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Presentations with Pizzazz! The Top 10 Considerations when selecting your Visual Aids

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Nervous about making presentations? Welcome to the human race! Public Speaking has for many years consistently been rated as adults’ #1 fear. Amazingly, this phobia rates higher than fear of snakes, spiders, flying and other potentially scary things and life events.

At the same time, delivering effective and impactful presentations in a variety of contexts in the business world has become a skill crucial to our continued and future success. Think of all the circumstances in which you are asked to lead a discussion, present a proposal or convey new information. As our careers take flight and our business grows, we may be called upon many times to inform, inspire, motivate, encourage, educate, promote, sell, persuade, market and convince many people. Being confident as a presenter is an invaluable asset to take with us through our journey.

Developing this confidence takes time. There are many skills to be acquired (yes – the ability to present well is a skill, not necessarily something you’re born with - and as a skill it can be learned!).

One of the elements of skill used by a presenter is the manner in which they support their message(s) visually. Research has shown that (in face-to-face communication), your listeners receive only 7% of the meaning of your communication from the words you say. A further 38% of meaning they derive is delivered by the manner in which you speak (how fast, loud, etc.). The remaining 55% is communicated to your audience by whatever they see.
This serves as a compelling reason for a presenter to use some form of visual aids. Furthermore, studies have shown that approximately 83% of the information our brain processes throughout our lives will enter via our sense of sight. Consequently, as a human race we are 'wired' quite strongly to be visually stimulated. Lack of visual input can lead the brain to be bored and drift off to think of other things that are more enjoyable and/or keep it more active! (By the way, if you're thinking we could do this via simply speaking faster - beware! The brain's processing speeds are up to 10 times faster than the average rate of speech! So there’s no hope of our mouths ever being able to keep up with our listeners’ brains!)

As presenters of information, we should be using visuals to add interest, make strong and emphatic points, keep our audience (and ourselves!) on track, summarise, clarify and add variety.

So this brings us to the question of what kinds of visual aids can or should we use? This is a bit like the ‘how long is a piece of string?’ question. The answer depends on many different factors.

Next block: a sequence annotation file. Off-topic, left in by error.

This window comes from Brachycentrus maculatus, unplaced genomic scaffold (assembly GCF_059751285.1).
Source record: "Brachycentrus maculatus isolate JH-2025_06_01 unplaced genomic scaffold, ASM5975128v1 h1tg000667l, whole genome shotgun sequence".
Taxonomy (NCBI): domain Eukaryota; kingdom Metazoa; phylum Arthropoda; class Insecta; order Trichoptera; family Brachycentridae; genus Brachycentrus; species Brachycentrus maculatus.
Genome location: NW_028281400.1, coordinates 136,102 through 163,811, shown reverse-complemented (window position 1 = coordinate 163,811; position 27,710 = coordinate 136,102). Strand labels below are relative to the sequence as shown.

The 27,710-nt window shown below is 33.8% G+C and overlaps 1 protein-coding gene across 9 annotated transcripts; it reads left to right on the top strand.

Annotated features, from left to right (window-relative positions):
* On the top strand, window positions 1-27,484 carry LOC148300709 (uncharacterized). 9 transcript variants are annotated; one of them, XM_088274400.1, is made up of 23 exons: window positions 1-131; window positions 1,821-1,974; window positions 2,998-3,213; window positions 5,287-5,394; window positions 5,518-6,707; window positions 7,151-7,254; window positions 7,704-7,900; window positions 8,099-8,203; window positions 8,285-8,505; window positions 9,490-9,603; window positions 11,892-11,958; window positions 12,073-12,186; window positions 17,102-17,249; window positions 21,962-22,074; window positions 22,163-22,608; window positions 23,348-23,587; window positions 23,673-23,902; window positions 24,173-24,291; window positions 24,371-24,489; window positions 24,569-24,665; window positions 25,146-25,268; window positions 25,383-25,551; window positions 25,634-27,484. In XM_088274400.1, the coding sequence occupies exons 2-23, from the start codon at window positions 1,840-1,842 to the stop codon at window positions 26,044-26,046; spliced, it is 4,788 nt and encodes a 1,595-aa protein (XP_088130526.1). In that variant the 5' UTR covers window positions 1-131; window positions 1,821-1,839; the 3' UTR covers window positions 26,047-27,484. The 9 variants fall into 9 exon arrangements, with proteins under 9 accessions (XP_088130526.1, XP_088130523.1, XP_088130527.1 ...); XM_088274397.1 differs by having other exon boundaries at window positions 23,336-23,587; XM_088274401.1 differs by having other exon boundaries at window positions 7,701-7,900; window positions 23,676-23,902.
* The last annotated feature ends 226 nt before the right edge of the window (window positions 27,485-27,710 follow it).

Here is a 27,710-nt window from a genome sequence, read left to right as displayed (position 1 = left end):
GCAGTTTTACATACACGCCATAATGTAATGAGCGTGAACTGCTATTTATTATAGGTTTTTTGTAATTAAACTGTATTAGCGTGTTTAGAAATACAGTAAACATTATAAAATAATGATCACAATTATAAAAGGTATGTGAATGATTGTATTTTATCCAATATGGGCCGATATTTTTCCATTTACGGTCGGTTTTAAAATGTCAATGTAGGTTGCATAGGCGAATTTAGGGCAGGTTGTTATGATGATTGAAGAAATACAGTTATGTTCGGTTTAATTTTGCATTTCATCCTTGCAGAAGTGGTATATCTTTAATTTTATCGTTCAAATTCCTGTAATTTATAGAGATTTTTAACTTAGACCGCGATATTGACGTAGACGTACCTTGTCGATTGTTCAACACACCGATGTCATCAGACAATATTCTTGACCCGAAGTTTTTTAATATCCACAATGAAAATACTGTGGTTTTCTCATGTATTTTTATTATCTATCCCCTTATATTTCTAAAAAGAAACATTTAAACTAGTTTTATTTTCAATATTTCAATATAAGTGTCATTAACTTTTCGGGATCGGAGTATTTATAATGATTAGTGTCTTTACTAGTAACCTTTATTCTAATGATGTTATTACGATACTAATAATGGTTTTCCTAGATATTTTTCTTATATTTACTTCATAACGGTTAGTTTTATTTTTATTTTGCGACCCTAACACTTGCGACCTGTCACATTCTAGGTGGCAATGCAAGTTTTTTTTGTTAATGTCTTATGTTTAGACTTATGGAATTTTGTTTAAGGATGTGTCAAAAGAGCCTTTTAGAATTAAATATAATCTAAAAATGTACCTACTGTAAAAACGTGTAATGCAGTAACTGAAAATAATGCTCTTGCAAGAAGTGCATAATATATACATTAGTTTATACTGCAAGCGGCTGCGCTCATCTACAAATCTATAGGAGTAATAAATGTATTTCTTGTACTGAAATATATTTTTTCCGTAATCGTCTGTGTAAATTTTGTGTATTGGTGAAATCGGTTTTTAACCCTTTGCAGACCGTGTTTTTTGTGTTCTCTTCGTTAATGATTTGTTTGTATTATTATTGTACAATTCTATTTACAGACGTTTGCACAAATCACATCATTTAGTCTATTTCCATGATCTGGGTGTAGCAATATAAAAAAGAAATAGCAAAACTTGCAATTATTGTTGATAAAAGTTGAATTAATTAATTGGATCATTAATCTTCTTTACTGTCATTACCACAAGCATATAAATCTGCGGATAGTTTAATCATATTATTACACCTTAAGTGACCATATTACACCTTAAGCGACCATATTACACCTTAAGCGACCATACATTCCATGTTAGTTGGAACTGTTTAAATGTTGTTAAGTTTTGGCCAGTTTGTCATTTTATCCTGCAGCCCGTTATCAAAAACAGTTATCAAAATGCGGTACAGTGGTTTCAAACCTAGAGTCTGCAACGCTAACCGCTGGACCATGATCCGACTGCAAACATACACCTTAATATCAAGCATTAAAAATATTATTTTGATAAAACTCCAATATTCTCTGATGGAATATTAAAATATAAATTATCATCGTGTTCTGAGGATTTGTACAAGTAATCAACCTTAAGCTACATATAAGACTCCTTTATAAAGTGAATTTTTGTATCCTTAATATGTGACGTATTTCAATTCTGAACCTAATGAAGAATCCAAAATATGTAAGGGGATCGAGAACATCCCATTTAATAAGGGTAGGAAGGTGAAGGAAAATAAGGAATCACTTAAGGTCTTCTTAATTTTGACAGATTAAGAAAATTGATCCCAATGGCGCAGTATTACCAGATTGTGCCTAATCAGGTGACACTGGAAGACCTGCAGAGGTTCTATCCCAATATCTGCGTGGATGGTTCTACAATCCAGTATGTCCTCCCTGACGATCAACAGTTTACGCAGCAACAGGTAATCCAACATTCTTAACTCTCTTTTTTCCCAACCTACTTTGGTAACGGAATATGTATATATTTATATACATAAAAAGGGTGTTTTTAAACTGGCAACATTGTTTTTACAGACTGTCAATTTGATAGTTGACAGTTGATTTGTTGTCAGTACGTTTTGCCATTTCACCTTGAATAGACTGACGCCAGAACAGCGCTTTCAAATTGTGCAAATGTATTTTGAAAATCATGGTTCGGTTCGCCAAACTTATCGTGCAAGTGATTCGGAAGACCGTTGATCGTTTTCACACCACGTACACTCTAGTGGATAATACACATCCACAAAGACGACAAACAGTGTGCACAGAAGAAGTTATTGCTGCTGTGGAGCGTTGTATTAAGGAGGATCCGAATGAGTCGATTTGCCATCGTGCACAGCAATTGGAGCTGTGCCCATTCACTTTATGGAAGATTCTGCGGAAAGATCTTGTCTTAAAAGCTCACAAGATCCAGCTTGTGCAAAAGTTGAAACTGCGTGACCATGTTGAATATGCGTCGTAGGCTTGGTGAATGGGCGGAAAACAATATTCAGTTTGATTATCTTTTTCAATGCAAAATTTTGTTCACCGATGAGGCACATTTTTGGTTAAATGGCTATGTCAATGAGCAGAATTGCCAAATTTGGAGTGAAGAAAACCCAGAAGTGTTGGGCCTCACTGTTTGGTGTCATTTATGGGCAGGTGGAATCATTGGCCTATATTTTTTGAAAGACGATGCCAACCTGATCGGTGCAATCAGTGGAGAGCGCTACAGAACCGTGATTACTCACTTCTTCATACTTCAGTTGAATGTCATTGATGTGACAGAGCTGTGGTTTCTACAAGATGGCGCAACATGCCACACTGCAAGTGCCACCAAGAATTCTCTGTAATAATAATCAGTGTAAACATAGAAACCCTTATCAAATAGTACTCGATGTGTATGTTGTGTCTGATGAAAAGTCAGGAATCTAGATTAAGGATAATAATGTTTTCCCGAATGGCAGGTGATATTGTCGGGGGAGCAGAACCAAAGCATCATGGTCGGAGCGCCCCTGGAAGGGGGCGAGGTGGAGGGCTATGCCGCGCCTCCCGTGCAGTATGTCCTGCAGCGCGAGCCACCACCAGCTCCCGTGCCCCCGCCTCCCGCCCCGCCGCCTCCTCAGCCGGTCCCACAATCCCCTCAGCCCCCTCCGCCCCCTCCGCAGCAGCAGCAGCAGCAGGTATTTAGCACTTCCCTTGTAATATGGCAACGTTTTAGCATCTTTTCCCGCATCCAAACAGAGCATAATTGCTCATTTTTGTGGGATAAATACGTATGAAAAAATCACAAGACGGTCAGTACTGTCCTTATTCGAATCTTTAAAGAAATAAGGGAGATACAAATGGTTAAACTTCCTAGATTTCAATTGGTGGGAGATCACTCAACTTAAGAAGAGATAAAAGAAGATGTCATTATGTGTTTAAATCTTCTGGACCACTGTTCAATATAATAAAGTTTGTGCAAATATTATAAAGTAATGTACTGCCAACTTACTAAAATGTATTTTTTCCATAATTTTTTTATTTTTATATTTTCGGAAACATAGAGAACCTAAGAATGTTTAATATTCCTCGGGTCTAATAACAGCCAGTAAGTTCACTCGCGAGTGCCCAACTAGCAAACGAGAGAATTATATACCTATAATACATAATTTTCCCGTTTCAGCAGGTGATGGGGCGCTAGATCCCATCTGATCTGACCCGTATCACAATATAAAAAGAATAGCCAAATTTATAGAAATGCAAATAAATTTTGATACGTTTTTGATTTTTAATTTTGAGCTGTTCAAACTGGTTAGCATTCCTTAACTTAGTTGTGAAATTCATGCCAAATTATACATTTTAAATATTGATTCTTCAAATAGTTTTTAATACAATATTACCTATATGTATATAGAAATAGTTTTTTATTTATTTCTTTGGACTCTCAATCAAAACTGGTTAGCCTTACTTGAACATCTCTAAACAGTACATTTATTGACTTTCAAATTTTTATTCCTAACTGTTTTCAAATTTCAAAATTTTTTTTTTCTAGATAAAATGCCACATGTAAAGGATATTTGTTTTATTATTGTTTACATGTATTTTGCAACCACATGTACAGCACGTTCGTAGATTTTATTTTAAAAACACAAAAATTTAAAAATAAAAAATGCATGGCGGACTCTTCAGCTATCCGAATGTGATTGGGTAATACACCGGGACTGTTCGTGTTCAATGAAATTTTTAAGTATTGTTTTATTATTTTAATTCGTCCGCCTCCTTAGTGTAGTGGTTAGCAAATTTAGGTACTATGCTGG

Here are the Top Ten Considerations in selecting your visual tools. Please remember - there are few 'rights' or 'wrongs' concerning which presentation aids you use. Each will have its own advantages and disadvantages. Your choice should particularly be determined by the context in which you are working. Additionally, when choosing your tools, consider the following:

  1. The purpose of your presentation (is it to inform, inspire and/or instil new skills?)
  2. The purpose in your use of a particular aid (are you using it at this point to emphasise, clarify, summarise, stimulate, add variety, shift the focus or change the pace?)
  3. The audience's cultural norms (Will they feel anything other than PowerPoint is unprofessional? Will they find flip charts too informal?)
  4. The size of your audience (can the person furthest away clearly see what you're presenting?)
  5. The space available to you (remember you need to allow yourself plenty of room to move)
  6. The equipment available to you (and your ability to fix problems 'on the fly')
  7. The time, money and resources you have available to prepare the aid (unprofessional slides are possibly worse than no slides at all!)
  8. The location of your presentation (can you transport all equipment that's needed or is it available to you at the venue?)
  9. The duration of your presentation (the longer it is, the more variety is needed to maintain attention and aid retention)
  10. Your experience in using an aid (it should always appear these are a mere extension of you with which you are totally comfortable)

Perhaps the most important consideration of all is the last one I mentioned. Have you ever been in the audience of a presenter who repeatedly tripped over the legs of the chart stands, didn’t know how to turn the overhead projector on and off, apologised for the quality of their writing on the whiteboard and generally looked uncomfortable with the entire process? Please understand, I’m not saying as presenters we must be infallible! (I believe displaying your ‘humanness’ while presenting is quite an asset.) I am saying we need to at least (1) know what it is that we want to say and (2) be at ease with the tools we have chosen to help us say it!

So when next you are asked to ‘stand and deliver’, you can be confident that you have put the necessary thought into the selection of your presentation aids and the required practice into being able to use them with finesse, professionalism - and pizzazz!

© Sandi Givens, 2011

Permission to reprint this article is welcomed provided the following:

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